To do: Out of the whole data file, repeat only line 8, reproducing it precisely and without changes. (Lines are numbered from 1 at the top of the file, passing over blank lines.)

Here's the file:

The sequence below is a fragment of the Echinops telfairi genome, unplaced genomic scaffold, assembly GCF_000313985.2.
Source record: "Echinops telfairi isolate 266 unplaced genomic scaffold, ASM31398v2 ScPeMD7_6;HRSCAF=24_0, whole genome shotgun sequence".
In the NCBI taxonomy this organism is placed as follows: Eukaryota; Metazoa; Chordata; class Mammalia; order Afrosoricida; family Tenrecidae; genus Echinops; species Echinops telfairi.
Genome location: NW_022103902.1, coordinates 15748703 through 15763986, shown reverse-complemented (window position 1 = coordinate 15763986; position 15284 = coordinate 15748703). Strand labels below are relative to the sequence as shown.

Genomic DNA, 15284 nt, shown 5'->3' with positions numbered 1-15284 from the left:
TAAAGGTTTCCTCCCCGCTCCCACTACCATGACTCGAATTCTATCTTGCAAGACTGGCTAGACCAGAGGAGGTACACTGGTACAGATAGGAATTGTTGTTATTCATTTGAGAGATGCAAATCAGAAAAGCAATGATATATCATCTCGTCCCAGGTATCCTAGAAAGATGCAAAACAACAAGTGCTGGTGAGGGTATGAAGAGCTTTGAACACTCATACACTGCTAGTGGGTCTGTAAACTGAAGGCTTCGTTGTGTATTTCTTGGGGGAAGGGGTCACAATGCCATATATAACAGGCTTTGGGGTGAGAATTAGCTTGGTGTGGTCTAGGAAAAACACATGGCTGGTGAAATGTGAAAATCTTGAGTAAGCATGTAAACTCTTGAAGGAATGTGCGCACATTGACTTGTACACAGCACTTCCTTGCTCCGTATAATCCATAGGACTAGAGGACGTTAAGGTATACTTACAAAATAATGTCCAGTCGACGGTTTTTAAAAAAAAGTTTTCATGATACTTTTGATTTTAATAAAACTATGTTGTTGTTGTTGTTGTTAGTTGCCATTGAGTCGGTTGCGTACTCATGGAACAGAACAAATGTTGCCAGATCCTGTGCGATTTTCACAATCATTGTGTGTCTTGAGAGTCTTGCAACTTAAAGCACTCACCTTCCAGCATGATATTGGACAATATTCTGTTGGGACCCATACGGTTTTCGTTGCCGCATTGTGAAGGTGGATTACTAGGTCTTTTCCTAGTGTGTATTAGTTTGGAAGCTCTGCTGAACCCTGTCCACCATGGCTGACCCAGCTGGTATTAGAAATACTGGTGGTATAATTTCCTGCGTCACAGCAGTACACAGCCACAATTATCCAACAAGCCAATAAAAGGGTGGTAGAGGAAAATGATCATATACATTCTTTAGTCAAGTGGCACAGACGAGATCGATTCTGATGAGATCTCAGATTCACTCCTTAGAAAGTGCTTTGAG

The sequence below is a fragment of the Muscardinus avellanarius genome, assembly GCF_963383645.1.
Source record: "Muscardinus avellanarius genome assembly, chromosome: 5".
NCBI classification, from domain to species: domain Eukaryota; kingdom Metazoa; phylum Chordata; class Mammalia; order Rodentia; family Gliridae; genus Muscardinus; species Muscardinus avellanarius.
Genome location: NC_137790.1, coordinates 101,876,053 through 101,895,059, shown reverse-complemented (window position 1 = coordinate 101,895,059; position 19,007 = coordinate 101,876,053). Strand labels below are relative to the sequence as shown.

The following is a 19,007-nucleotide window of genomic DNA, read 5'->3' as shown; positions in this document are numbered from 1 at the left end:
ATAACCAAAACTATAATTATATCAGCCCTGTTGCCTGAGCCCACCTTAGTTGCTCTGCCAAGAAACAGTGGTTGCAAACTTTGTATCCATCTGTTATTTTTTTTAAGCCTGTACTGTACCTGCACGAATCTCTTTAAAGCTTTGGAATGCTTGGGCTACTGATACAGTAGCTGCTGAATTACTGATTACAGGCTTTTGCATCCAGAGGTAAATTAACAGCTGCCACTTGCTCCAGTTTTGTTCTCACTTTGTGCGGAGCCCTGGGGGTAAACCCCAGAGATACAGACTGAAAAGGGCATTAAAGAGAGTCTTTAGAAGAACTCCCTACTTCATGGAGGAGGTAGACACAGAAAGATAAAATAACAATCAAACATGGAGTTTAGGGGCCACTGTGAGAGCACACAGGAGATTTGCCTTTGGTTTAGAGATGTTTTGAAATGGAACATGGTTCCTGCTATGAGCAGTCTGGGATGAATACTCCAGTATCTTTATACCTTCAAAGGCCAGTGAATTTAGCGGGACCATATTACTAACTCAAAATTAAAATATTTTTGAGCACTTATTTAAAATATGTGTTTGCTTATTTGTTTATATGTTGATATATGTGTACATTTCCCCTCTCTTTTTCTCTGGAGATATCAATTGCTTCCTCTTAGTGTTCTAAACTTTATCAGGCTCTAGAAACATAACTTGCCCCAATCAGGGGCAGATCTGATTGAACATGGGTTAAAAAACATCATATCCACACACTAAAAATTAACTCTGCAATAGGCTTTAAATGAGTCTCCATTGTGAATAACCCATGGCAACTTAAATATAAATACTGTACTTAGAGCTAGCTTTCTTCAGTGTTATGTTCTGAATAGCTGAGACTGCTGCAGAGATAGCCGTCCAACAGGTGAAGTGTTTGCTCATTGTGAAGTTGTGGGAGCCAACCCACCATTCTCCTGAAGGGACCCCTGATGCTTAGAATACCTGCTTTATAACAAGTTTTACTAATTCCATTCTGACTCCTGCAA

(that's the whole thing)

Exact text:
Source record: "Muscardinus avellanarius genome assembly, chromosome: 5".